Continually denying privilege is completely regressive and destructive.  Feminism has a history riddled with ignoring certain advantages reserved for white women. I can't say I don't benefit from the oppressing class and while yes, patriarchy is a real thing, it's not the only repressive social organization. This past year was about examining the point of feminism, so this next year will be about how to make feminism better. I want to look into how gender rules, as they are now, negatively affect us as a whole, not just as women. I also would like to examine how feminism in the past has fallen short of it's actual goals and how it can be better aimed to attack the kyriarchy in a way that stops neglecting certain facets benefiting oppressors.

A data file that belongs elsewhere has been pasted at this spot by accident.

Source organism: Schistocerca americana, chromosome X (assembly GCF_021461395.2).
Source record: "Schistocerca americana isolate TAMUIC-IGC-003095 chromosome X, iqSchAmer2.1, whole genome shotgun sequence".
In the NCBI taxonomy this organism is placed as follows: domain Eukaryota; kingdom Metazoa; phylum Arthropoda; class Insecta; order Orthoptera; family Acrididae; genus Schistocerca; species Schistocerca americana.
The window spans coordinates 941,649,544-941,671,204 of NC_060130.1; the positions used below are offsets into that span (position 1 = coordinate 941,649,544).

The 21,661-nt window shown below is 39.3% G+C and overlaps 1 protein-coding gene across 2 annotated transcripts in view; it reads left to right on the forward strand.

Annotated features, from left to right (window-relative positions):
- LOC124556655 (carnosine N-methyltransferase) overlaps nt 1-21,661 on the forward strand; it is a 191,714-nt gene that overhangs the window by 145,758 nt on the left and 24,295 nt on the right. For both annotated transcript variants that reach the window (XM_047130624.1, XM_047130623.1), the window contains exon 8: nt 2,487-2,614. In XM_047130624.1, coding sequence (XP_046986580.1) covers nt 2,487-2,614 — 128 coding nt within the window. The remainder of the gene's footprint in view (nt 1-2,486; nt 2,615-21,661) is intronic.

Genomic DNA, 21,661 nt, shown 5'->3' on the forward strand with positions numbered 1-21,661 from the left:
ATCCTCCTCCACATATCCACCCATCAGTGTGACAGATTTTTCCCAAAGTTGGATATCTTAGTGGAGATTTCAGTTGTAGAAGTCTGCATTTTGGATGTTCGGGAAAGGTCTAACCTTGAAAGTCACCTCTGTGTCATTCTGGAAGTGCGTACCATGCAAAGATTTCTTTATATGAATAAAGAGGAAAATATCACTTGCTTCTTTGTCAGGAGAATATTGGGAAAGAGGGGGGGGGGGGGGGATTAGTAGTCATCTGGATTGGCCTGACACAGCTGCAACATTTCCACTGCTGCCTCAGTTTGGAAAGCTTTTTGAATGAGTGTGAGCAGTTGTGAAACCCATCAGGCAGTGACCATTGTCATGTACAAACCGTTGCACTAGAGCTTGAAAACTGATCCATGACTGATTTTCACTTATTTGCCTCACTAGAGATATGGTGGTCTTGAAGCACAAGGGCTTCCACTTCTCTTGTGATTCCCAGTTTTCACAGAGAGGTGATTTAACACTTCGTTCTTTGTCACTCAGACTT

When you allow yourself to formulate your own thoughts and opinions, you achieve true self empowerment, which is the greatest gift. You become open, a better listener, more willing to interpret ideas and understand the world. It's unimaginative to assume the way things are is the only way they can be. So, I'm excited! There is so much to learn. Here's to a long and beautiful friendship with CalistaJones!
Proof that I have actual living friends! :)

2 comments:

  1. I think we all learned a valuable lesson that day about the NFL and how it affects the brains of people who will never be a part of it. Thanks for always writing and giving us something to think about!

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  2. Happy Anniversary! Kinda bummed to hear that you don't have political aspirations. But if you did, your critique of the NFL would probably bar you from public office more than anything you have to say about pubic hair. Why do you hate America? :)

    Can't wait to see what year 3 has in store!